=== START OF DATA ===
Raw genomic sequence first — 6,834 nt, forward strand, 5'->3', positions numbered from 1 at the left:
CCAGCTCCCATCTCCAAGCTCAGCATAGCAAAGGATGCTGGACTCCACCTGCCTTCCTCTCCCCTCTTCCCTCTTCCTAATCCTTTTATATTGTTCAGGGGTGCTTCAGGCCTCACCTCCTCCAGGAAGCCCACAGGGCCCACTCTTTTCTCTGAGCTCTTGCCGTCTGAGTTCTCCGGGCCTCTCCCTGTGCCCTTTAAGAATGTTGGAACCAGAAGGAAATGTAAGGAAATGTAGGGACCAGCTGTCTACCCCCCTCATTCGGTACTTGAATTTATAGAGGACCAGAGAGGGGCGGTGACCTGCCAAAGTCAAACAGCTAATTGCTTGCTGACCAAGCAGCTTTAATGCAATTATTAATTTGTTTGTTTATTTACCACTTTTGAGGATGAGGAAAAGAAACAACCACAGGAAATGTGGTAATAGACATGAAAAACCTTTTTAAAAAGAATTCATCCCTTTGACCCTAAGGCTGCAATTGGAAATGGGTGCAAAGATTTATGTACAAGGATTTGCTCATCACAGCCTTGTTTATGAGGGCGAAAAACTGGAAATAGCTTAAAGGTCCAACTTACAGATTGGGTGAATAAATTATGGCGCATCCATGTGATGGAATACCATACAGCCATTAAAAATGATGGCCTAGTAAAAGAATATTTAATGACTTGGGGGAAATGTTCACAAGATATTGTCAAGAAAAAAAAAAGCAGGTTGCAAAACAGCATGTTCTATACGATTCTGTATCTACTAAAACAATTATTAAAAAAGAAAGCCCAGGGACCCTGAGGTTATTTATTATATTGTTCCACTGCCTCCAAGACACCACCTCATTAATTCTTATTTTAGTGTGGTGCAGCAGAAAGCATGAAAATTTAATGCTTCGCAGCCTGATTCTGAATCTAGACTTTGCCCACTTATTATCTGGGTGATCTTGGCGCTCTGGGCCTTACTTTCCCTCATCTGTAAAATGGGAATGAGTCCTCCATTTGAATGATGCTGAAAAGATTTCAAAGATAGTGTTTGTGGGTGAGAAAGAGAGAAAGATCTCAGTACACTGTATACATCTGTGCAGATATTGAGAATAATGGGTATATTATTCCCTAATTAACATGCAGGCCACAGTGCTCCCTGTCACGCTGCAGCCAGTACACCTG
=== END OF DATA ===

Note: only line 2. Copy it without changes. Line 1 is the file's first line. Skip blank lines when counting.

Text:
CCAGCTCCCATCTCCAAGCTCAGCATAGCAAAGGATGCTGGACTCCACCTGCCTTCCTCTCCCCTCTTCCCTCTTCCTAATCCTTTTATATTGTTCAGGGGTGCTTCAGGCCTCACCTCCTCCAGGAAGCCCACAGGGCCCACTCTTTTCTCTGAGCTCTTGCCGTCTGAGTTCTCCGGGCCTCTCCCTGTGCCCTTTAAGAATGTTGGAACCAGAAGGAAATGTAAGGAAATGTAGGGACCAGCTGTCTACCCCCCTCATTCGGTACTTGAATTTATAGAGGACCAGAGAGGGGCGGTGACCTGCCAAAGTCAAACAGCTAATTGCTTGCTGACCAAGCAGCTTTAATGCAATTATTAATTTGTTTGTTTATTTACCACTTTTGAGGATGAGGAAAAGAAACAACCACAGGAAATGTGGTAATAGACATGAAAAACCTTTTTAAAAAGAATTCATCCCTTTGACCCTAAGGCTGCAATTGGAAATGGGTGCAAAGATTTATGTACAAGGATTTGCTCATCACAGCCTTGTTTATGAGGGCGAAAAACTGGAAATAGCTTAAAGGTCCAACTTACAGATTGGGTGAATAAATTATGGCGCATCCATGTGATGGAATACCATACAGCCATTAAAAATGATGGCCTAGTAAAAGAATATTTAATGACTTGGGGGAAATGTTCACAAGATATTGTCAAGAAAAAAAAAAGCAGGTTGCAAAACAGCATGTTCTATACGATTCTGTATCTACTAAAACAATTATTAAAAAAGAAAGCCCAGGGACCCTGAGGTTATTTATTATATTGTTCCACTGCCTCCAAGACACCACCTCATTAATTCTTATTTTAGTGTGGTGCAGCAGAAAGCATGAAAATTTAATGCTTCGCAGCCTGATTCTGAATCTAGACTTTGCCCACTTATTATCTGGGTGATCTTGGCGCTCTGGGCCTTACTTTCCCTCATCTGTAAAATGGGAATGAGTCCTCCATTTGAATGATGCTGAAAAGATTTCAAAGATAGTGTTTGTGGGTGAGAAAGAGAGAAAGATCTCAGTACACTGTATACATCTGTGCAGATATTGAGAATAATGGGTATATTATTCCCTAATTAACATGCAGGCCACAGTGCTCCCTGTCACGCTGCAGCCAGTACACCTG